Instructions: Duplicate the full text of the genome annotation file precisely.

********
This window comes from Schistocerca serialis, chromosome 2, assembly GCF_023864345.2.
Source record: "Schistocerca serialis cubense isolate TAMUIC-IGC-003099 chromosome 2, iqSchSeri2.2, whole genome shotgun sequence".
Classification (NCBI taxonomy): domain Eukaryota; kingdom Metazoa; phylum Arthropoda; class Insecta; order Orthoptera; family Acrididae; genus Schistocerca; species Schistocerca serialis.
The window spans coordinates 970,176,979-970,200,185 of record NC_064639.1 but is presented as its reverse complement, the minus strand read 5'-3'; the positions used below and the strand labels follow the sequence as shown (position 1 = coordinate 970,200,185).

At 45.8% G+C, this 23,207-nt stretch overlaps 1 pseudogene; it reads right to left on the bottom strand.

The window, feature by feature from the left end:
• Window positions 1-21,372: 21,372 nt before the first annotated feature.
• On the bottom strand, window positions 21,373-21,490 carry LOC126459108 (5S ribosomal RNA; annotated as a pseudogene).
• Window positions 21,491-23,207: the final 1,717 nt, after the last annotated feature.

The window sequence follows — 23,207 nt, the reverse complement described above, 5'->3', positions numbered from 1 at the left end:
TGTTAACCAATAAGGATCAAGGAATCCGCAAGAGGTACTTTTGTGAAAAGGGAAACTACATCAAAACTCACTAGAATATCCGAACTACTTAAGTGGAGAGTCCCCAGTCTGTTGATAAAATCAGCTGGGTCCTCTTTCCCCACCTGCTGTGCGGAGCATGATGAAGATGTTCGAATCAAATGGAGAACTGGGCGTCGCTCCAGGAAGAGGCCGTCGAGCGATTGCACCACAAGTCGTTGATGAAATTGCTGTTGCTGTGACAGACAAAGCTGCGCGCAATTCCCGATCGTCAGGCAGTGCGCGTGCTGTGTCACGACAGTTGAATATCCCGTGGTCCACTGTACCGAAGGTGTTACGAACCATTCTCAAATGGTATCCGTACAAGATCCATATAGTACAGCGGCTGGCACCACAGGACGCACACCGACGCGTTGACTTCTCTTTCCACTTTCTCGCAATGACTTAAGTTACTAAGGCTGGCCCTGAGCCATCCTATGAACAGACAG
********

This window comes from Schistocerca serialis, chromosome 2, assembly GCF_023864345.2.
Source record: "Schistocerca serialis cubense isolate TAMUIC-IGC-003099 chromosome 2, iqSchSeri2.2, whole genome shotgun sequence".
Classification (NCBI taxonomy): domain Eukaryota; kingdom Metazoa; phylum Arthropoda; class Insecta; order Orthoptera; family Acrididae; genus Schistocerca; species Schistocerca serialis.
The window spans coordinates 970,176,979-970,200,185 of record NC_064639.1 but is presented as its reverse complement, the minus strand read 5'-3'; the positions used below and the strand labels follow the sequence as shown (position 1 = coordinate 970,200,185).

At 45.8% G+C, this 23,207-nt stretch overlaps 1 pseudogene; it reads right to left on the bottom strand.

The window, feature by feature from the left end:
• Window positions 1-21,372: 21,372 nt before the first annotated feature.
• On the bottom strand, window positions 21,373-21,490 carry LOC126459108 (5S ribosomal RNA; annotated as a pseudogene).
• Window positions 21,491-23,207: the final 1,717 nt, after the last annotated feature.

The window sequence follows — 23,207 nt, the reverse complement described above, 5'->3', positions numbered from 1 at the left end:
TGTTAACCAATAAGGATCAAGGAATCCGCAAGAGGTACTTTTGTGAAAAGGGAAACTACATCAAAACTCACTAGAATATCCGAACTACTTAAGTGGAGAGTCCCCAGTCTGTTGATAAAATCAGCTGGGTCCTCTTTCCCCACCTGCTGTGCGGAGCATGATGAAGATGTTCGAATCAAATGGAGAACTGGGCGTCGCTCCAGGAAGAGGCCGTCGAGCGATTGCACCACAAGTCGTTGATGAAATTGCTGTTGCTGTGACAGACAAAGCTGCGCGCAATTCCCGATCGTCAGGCAGTGCGCGTGCTGTGTCACGACAGTTGAATATCCCGTGGTCCACTGTACCGAAGGTGTTACGAACCATTCTCAAATGGTATCCGTACAAGATCCATATAGTACAGCGGCTGGCACCACAGGACGCACACCGACGCGTTGACTTCTCTTTCCACTTTCTCGCAATGACTTAAGTTACTAAGGCTGGCCCTGAGCCATCCTATGAACAGACAG